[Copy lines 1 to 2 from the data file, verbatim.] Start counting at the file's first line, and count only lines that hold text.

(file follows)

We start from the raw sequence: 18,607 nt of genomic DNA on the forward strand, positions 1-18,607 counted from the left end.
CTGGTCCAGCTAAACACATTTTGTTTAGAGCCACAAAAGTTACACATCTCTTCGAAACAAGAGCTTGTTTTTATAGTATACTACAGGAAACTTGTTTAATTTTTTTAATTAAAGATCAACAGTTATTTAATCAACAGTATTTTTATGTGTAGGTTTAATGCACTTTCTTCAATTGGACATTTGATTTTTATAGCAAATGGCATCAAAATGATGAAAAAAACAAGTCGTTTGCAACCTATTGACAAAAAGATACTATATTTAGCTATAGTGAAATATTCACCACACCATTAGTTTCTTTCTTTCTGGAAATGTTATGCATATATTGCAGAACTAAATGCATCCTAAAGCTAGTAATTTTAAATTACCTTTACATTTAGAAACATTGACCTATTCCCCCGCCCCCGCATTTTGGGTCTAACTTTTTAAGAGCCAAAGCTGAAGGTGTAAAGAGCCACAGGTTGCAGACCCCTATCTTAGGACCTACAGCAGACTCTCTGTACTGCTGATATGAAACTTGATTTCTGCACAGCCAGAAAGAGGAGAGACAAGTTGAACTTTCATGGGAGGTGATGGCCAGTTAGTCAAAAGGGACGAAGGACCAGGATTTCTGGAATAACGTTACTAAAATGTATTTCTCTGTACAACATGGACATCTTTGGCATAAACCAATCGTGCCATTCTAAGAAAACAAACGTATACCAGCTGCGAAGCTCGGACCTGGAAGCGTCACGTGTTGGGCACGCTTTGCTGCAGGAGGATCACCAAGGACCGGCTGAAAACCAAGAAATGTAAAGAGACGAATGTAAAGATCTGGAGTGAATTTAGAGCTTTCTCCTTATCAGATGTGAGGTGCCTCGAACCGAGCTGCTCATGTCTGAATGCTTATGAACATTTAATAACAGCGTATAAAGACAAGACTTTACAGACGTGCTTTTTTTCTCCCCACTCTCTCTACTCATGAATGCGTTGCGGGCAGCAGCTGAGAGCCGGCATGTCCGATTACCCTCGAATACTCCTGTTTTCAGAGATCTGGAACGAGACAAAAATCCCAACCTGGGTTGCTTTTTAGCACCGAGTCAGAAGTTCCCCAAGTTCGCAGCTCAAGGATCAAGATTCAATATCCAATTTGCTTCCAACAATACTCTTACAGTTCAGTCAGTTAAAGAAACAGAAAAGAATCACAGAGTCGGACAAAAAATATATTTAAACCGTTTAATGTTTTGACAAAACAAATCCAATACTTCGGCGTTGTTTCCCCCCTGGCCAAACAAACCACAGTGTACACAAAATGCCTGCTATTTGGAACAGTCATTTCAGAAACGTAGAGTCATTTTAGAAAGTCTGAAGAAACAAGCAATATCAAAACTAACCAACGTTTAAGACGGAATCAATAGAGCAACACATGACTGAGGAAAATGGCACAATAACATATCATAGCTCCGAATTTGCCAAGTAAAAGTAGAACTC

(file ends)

We start from the raw sequence: 18,607 nt of genomic DNA on the forward strand, positions 1-18,607 counted from the left end.
CTGGTCCAGCTAAACACATTTTGTTTAGAGCCACAAAAGTTACACATCTCTTCGAAACAAGAGCTTGTTTTTATAGTATACTACAGGAAACTTGTTTAATTTTTTTAATTAAAGATCAACAGTTATTTAATCAACAGTATTTTTATGTGTAGGTTTAATGCACTTTCTTCAATTGGACATTTGATTTTTATAGCAAATGGCATCAAAATGATGAAAAAAACAAGTCGTTTGCAACCTATTGACAAAAAGATACTATATTTAGCTATAGTGAAATATTCACCACACCATTAGTTTCTTTCTTTCTGGAAATGTTATGCATATATTGCAGAACTAAATGCATCCTAAAGCTAGTAATTTTAAATTACCTTTACATTTAGAAACATTGACCTATTCCCCCGCCCCCGCATTTTGGGTCTAACTTTTTAAGAGCCAAAGCTGAAGGTGTAAAGAGCCACAGGTTGCAGACCCCTATCTTAGGACCTACAGCAGACTCTCTGTACTGCTGATATGAAACTTGATTTCTGCACAGCCAGAAAGAGGAGAGACAAGTTGAACTTTCATGGGAGGTGATGGCCAGTTAGTCAAAAGGGACGAAGGACCAGGATTTCTGGAATAACGTTACTAAAATGTATTTCTCTGTACAACATGGACATCTTTGGCATAAACCAATCGTGCCATTCTAAGAAAACAAACGTATACCAGCTGCGAAGCTCGGACCTGGAAGCGTCACGTGTTGGGCACGCTTTGCTGCAGGAGGATCACCAAGGACCGGCTGAAAACCAAGAAATGTAAAGAGACGAATGTAAAGATCTGGAGTGAATTTAGAGCTTTCTCCTTATCAGATGTGAGGTGCCTCGAACCGAGCTGCTCATGTCTGAATGCTTATGAACATTTAATAACAGCGTATAAAGACAAGACTTTACAGACGTGCTTTTTTTCTCCCCACTCTCTCTACTCATGAATGCGTTGCGGGCAGCAGCTGAGAGCCGGCATGTCCGATTACCCTCGAATACTCCTGTTTTCAGAGATCTGGAACGAGACAAAAATCCCAACCTGGGTTGCTTTTTAGCACCGAGTCAGAAGTTCCCCAAGTTCGCAGCTCAAGGATCAAGATTCAATATCCAATTTGCTTCCAACAATACTCTTACAGTTCAGTCAGTTAAAGAAACAGAAAAGAATCACAGAGTCGGACAAAAAATATATTTAAACCGTTTAATGTTTTGACAAAACAAATCCAATACTTCGGCGTTGTTTCCCCCCTGGCCAAACAAACCACAGTGTACACAAAATGCCTGCTATTTGGAACAGTCATTTCAGAAACGTAGAGTCATTTTAGAAAGTCTGAAGAAACAAGCAATATCAAAACTAACCAACGTTTAAGACGGAATCAATAGAGCAACACATGACTGAGGAAAATGGCACAATAACATATCATAGCTCCGAATTTGCCAAGTAAAAGTAGAACTC